Dubai: The UAE’s restaurant business is still reeling from the worst effects of the COVID-19. Some have already shut down, and others are trying to find ways to make some money from whatever orders come their way. But with no guarantee they can survive long-term.
It’s one sector that will have a lot of adjusting to do post-pandemic.
And then there are the UAE’s kitchens. Whether you know them as ‘industrial’, ‘cloud, ‘dark’ or ‘ghost’, these kitchens that make-and-pack meals by the thousands each day are showing a lot more resilience to the virus and its aftermath. It does seem these kitchens can take the heat… and they have done so through some swift adjustments in what they had to offer. And making those decisions while the pandemic was still raging.
What these kitchens have traditionally done is prepare meals for restaurants that do not operate their own in-house cooking areas; corporate clients who need meals to be delivered daily to their workforce; food “aggregator” portals who pass on the meal orders they receive; and even individual clients who sign up for all their dining needs on monthly contracts.
But now, these kitchen operators are doing a whole lot more.
Need to order grocery? Just dial the “kitchen”.
Need to order a meal kit and warm it up when you need it? Again, just dial.
“We are seeing three types of strategies kitchen operators are using to sustain their businesses,” said Sandeep Ganediwalla, Partner at RedSeer Consulting. “One, industrial kitchens expanded into newer categories, as seen by Kitopi launching grocery delivery.
“Two, industrial kitchens are increasingly taking the direct-to-consumer (D2C) route, especially the ones providing semi-cooked/cooked food to restaurants, such as the Intelligent Foods service by More Café. And three, corporate clients have emerged as more resilient than restaurants, and we expect kitchens will expand focus on this sector.”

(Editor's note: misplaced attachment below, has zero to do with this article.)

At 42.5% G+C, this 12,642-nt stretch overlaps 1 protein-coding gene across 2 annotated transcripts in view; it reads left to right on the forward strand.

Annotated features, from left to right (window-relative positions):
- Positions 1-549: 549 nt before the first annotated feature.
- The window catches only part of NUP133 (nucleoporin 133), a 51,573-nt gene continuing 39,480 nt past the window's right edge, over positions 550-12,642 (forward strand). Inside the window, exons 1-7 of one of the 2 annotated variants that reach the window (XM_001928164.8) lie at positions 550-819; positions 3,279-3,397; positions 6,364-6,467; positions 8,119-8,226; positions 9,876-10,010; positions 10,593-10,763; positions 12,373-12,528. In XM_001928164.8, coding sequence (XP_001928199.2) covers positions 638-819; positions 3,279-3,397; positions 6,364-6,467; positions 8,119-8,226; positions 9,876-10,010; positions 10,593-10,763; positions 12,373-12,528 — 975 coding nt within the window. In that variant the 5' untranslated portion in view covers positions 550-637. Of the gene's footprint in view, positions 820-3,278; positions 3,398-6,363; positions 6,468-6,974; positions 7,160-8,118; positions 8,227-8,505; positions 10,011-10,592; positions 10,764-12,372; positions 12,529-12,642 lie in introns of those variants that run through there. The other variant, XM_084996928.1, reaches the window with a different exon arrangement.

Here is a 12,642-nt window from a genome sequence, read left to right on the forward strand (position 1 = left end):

Just go direct… and digital
Given the situation we’re in, this just happened sooner than anticipated
If the pandemic has taught society and its consumers anything, it is about going big on digital. “What the pandemic has done is speed up the digital age by at least five years,” said Jihad Bou Nasr, Country Manager – UAE at Kitopi, which manages one of the biggest networks of kitchens in the country.
“In the Middle East and North Africa, 60 per cent of smartphone users have a food-related app on their devices. And 50 per cent of those who do, use it to order food online.
“So, brands and restaurants will see that cloud kitchens are the future. And given the situation we’re in, this just happened sooner than anticipated.
“There is a shift in consumer priorities as home delivery increases. And on the other end, location and footfall, two variables that can significantly drive operational costs, are becoming less important as delivery apps make kitchen location a non-issue.
“Restaurants that want to focus on customer building and recipe innovation will find partnering with a cloud kitchen such as Kitopi most ideal.”
All to do with costs
For restaurants, here and anywhere, the present is about sheer survival. As long as concerns persist about a possible second wave for the COVID-19 spread, these businesses - especially the casual and fine dining establishments - will find the going tough.
By now, most in the F&B space have realized that they are not going to get much relief from landlords. Nor are they likely to see rents being cut in their ongoing leases.
Restaurants have already escalated layoffs to try and manage costs. A few would now see doing away with kitchens and outsourcing the meal preparation as another way to save on expenses.
Manohar Lahori, Chairman of Palmon Group and an investor in industrial kitchen facilities, says profitability in the food business is a lot about managing the real estate it’s set up on.
“The real estate is the tricky part - that’s why lots of restaurants are closing down,” said Lahori. “And why there is so much demand for dark kitchens - in fact, we are building six new ones in Dubai.